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Miss Deaf UK, in the Guardian

The Guardian is running a piece on Miss Deaf UK, which will be aired by BBC See Hear on Saturday.

Some quick comments from me:

- The Guardian puts this in the "Social Care" section. Why? Perhaps Big Brother should be put in the "Social Care" section too.
- Why does the media air things like this, but not major issues that's important to us such as BSL Recognition? Perhaps an indication of the divide and exclusion that really does take place between the media and us?
- Communication plus a divide is a no brainer for us, and happens all the time. Is the mainstream really that oblivious?

Why can't this be called reality television, because bottom line that is what it is. Instead of being subjected to this, its put under social care.

These are obviously comments before the programme gets aired, and my opinion may shift.

Via Fintan Ramblings.

Charm offensive

Far from being a showcase for talented deaf women, Miss Deaf UK only served to highlight how ignorant the hearing community remains

Annie Kelly
Wednesday April 18, 2007
The Guardian

In June, the first Miss Deaf UK will pack her tiara and head off to Prague to compete in the international Miss Deaf World 2007, leaving a trail of acrimony in her wake.

According to most people involved, last month's Miss Deaf UK was an unmitigated disaster. Instead of its aim of championing integration and showcasing the talents of young women in the deaf community, a new BBC documentary aired this week shows how the pageant, held at a Knightsbridge nightclub, descended into chaos and reveals the cultural divide that still separates the deaf and hearing communities.

At times, the documentary makes for uncomfortable viewing and will give non-deaf viewers a painful insight into aspects of life outside the hearing community. For deaf and hard of hearing viewers, it will be a stark reminder of the challenges that still exist for young deaf people struggling to reconcile their dreams and ambitions with the attitudes of the mainstream.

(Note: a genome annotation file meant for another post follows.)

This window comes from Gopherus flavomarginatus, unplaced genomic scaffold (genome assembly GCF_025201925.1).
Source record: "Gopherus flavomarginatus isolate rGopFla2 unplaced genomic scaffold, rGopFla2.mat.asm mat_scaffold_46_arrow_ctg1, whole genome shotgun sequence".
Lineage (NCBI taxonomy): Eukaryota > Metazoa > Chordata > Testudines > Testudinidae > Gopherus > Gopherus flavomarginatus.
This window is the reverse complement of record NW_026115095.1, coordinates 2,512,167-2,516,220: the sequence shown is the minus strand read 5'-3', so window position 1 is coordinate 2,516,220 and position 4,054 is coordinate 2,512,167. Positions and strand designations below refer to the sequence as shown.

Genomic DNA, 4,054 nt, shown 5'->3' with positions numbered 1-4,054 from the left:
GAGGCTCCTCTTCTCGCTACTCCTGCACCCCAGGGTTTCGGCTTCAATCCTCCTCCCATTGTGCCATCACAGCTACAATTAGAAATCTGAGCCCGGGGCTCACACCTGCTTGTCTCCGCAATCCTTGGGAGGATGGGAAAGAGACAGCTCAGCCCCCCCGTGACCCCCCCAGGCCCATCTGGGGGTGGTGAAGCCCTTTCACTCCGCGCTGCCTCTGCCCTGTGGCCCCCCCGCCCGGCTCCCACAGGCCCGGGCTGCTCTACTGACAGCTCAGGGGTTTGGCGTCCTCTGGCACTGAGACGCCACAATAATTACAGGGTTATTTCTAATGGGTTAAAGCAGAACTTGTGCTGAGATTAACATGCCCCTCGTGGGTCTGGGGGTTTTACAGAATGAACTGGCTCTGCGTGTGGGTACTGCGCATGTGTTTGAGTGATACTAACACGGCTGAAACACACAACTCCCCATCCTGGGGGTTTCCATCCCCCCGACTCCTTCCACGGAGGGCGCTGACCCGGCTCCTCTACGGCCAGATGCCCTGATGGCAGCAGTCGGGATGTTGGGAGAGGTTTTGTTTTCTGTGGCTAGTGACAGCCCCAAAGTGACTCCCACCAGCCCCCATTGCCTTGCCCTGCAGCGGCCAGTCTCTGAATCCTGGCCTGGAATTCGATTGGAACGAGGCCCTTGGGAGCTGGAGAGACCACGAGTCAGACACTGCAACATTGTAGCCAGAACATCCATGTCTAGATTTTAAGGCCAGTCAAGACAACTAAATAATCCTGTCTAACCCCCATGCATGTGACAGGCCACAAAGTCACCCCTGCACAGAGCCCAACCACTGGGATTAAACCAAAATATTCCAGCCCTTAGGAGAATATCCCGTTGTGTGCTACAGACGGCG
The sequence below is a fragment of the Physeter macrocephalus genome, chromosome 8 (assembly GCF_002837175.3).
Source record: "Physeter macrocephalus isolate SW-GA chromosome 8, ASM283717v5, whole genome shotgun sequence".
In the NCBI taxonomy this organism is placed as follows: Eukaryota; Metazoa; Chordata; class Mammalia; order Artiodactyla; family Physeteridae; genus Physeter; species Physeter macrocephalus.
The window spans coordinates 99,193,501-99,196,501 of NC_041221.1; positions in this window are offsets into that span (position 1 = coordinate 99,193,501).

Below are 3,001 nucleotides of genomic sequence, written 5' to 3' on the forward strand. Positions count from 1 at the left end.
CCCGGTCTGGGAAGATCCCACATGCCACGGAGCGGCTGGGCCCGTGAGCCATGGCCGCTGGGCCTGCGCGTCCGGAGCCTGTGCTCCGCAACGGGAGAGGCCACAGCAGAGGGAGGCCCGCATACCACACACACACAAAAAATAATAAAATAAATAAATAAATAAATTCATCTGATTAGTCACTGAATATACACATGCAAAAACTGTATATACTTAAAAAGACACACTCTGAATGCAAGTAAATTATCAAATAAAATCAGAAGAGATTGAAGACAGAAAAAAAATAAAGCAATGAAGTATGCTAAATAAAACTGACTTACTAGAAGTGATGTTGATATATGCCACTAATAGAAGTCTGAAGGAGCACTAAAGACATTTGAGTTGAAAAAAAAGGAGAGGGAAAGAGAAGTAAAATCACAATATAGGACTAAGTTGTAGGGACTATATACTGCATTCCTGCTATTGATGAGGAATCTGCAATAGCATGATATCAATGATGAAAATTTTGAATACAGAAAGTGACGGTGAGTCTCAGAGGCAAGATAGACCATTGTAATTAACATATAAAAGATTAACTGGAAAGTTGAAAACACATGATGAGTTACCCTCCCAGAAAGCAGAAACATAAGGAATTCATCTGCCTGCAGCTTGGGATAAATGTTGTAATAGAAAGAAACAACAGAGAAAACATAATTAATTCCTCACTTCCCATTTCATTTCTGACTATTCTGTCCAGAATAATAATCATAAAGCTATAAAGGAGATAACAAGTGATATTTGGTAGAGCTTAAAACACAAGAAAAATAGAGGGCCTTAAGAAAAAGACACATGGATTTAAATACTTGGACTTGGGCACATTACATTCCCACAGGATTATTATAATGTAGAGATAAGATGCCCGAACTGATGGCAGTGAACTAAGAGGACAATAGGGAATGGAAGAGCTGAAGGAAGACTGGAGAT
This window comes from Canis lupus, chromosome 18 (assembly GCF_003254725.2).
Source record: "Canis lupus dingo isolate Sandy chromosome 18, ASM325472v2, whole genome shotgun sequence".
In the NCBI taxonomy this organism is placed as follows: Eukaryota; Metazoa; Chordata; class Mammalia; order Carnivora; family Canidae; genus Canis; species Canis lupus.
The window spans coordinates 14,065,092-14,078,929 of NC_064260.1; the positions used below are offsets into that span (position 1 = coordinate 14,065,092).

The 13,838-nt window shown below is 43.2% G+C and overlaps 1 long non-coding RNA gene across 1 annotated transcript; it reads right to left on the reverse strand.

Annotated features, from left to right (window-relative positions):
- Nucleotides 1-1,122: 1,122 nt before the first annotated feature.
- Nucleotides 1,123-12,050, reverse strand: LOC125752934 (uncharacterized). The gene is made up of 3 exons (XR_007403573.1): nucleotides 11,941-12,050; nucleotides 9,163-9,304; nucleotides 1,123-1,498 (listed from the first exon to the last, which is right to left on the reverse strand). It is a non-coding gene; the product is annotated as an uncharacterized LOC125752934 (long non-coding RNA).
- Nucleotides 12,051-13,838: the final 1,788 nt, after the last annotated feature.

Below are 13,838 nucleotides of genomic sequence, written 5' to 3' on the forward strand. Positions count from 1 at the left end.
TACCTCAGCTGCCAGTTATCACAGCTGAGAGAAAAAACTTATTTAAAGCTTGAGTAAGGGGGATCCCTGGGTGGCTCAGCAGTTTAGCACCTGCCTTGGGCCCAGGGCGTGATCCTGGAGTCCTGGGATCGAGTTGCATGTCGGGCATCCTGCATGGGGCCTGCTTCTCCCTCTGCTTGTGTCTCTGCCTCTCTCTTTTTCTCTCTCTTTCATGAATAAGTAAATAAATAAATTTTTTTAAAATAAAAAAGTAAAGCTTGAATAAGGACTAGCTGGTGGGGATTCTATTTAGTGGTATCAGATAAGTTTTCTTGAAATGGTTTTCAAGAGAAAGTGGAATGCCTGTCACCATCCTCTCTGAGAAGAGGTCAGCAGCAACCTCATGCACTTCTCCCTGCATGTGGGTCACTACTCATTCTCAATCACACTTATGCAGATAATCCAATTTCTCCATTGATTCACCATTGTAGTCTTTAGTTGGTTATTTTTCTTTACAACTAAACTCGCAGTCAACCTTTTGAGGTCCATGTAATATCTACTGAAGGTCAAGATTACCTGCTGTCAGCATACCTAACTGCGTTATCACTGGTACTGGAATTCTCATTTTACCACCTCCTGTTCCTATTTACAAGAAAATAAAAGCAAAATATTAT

Throughout the film the organisers of the event display a startling lack of awareness of the logistics of organising an event for a deaf audience. One stylist who insists she does not differentiate still describes the event as "doing her bit for charity" and tells her team to "be louder" in order to communicate with the contestants.

The deaf comedian scheduled to perform is cut at the last minute, just before the young women parade in front of a panel of all-hearing celebrity judges with no experience of the deaf community. The contestants and their parents are visibly distressed at their treatment at the hands of the stylists who shout at them to get in line and roll their eyes in frustration.

But the most excruciating moment is reserved for celebrity judge Bobby Davro as he attempts to lead the mostly deaf audience in a singalong to Sinatra classic New York, New York.

"That was maybe the most embarrassing moment of my life," says Nikki Goba, the well-intentioned but inexperienced 26-year-old deaf studies student who launched and organised the event. "We were supposed to be promoting intelligent, beautiful deaf women and boosting self-esteem within the community - but I think we ended up doing the opposite."

Goba, who says she is still recovering from the ordeal, says she conceived Miss Deaf UK as more of a talent competition, something to promote the skills and accomplishments of young deaf women.

Asked why she felt the deaf community needed its own beauty queen at a time when beauty pageants are hardly considered beacons of female empowerment, Goba said she just wanted to help the girls achieve their dreams.

"We thought it was wrong that there was no Miss Deaf UK represented at Miss Deaf World, and thought let's try to put it on," she explains. "There are so many deaf girls who so desperately want to get into the beauty industry but don't know how. But the whole thing went totally wrong."

Terry Riley, editor of See Hear, the BBC's magazine programme for deaf people which is screening the documentary, says it reveals uncomfortable truths about attitudes towards the deaf community.